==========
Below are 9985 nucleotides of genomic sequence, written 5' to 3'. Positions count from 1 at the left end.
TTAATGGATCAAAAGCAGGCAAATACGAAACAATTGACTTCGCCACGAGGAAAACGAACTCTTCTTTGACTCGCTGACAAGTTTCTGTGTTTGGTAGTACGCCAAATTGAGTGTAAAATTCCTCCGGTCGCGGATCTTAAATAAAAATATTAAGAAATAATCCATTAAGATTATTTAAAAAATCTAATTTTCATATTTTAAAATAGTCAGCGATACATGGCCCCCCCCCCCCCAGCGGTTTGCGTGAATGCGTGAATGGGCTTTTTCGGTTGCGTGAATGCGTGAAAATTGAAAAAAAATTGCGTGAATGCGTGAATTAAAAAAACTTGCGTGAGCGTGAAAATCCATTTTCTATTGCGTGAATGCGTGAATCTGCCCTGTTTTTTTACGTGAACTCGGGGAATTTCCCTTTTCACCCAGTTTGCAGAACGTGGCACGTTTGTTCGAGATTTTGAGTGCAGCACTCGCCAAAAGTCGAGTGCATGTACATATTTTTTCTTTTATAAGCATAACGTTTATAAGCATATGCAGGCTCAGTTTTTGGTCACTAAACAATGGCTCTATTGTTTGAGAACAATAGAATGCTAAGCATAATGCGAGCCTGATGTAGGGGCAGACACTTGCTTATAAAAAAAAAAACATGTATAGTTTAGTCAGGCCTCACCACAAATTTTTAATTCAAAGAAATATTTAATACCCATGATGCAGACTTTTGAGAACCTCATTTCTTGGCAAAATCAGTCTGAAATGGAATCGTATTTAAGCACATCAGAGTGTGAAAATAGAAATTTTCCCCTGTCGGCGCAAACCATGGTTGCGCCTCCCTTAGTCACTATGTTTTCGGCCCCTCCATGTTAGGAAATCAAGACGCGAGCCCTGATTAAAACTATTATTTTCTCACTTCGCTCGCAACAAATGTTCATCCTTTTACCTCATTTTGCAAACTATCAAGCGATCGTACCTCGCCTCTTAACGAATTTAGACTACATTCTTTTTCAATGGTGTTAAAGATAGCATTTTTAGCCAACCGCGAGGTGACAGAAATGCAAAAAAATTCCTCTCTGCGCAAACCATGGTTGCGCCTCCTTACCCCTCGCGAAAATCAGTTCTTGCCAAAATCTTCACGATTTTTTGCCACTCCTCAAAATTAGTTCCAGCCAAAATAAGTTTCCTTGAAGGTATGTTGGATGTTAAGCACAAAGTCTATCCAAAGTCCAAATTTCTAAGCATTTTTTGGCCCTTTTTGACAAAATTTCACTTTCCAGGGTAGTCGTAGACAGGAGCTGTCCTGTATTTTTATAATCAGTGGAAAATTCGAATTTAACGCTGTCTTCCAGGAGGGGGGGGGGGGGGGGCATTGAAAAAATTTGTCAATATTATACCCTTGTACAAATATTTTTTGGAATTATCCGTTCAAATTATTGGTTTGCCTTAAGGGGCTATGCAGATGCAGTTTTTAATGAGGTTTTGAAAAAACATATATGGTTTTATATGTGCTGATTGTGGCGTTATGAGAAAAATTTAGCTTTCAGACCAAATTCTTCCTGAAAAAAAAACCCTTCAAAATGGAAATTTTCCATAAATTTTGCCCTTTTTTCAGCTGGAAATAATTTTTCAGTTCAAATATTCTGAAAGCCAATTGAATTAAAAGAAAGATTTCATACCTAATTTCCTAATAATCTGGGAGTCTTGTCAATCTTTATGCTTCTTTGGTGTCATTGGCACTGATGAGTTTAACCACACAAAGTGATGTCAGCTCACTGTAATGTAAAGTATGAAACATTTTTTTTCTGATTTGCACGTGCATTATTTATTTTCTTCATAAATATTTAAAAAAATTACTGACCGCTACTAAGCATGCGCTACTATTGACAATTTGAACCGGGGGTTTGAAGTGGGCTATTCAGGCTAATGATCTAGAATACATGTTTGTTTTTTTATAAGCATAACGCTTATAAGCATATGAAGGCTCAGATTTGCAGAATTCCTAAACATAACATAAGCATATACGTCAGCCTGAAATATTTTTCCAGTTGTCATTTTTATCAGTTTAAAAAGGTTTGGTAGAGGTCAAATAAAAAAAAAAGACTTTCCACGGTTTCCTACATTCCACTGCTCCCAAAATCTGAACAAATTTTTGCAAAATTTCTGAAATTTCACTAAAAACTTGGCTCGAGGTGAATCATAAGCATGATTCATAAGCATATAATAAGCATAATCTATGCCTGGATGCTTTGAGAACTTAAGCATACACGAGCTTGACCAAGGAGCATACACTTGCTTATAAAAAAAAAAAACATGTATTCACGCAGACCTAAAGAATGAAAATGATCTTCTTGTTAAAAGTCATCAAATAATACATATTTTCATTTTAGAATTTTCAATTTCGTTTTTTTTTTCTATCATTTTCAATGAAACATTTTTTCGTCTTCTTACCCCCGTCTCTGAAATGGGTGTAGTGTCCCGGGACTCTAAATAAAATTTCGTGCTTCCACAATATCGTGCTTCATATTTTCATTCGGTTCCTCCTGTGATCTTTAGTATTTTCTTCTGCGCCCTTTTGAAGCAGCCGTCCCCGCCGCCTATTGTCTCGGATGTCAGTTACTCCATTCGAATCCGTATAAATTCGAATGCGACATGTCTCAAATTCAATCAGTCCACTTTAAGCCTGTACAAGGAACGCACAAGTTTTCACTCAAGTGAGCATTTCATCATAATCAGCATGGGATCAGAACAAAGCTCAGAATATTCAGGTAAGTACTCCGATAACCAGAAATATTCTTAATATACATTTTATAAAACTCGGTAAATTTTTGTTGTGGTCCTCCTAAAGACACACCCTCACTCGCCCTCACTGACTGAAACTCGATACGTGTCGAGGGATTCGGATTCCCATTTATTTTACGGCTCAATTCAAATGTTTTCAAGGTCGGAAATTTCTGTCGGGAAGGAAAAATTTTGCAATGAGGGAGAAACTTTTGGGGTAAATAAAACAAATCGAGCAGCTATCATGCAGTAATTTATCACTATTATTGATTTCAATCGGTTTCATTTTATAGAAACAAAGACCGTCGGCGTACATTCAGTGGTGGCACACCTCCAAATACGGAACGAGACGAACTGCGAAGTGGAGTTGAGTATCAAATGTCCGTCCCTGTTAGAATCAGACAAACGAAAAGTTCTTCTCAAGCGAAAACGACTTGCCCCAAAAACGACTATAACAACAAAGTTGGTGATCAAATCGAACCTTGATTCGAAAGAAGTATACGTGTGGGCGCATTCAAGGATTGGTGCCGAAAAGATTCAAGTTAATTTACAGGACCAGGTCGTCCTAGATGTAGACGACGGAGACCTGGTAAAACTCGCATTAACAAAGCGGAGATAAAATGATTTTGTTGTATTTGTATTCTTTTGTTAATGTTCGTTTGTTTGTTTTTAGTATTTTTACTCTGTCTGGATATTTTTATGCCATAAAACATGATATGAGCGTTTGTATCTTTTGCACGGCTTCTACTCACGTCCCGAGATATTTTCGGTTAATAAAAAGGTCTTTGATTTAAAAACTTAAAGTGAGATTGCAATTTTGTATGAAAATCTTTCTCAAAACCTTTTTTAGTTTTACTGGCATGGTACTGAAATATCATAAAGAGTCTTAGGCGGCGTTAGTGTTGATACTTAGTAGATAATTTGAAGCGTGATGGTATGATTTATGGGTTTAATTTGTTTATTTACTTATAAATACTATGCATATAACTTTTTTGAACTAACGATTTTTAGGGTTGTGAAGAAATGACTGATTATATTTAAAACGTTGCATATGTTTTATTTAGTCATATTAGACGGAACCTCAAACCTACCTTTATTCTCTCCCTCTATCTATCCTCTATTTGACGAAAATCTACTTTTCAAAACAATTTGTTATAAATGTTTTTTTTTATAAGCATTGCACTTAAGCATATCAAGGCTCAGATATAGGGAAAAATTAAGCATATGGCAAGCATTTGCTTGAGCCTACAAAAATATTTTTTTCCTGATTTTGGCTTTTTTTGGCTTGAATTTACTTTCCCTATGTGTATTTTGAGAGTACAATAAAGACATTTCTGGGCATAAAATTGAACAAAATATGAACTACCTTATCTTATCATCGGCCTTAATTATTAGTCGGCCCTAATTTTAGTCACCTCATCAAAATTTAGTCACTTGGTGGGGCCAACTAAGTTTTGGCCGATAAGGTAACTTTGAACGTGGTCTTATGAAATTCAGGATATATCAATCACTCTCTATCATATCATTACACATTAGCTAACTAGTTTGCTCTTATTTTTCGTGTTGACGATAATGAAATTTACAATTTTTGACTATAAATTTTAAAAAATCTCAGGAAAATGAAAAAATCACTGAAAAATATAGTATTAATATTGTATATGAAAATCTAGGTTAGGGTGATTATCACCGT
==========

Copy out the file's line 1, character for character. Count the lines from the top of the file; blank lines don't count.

Below are 9985 nucleotides of genomic sequence, written 5' to 3'. Positions count from 1 at the left end.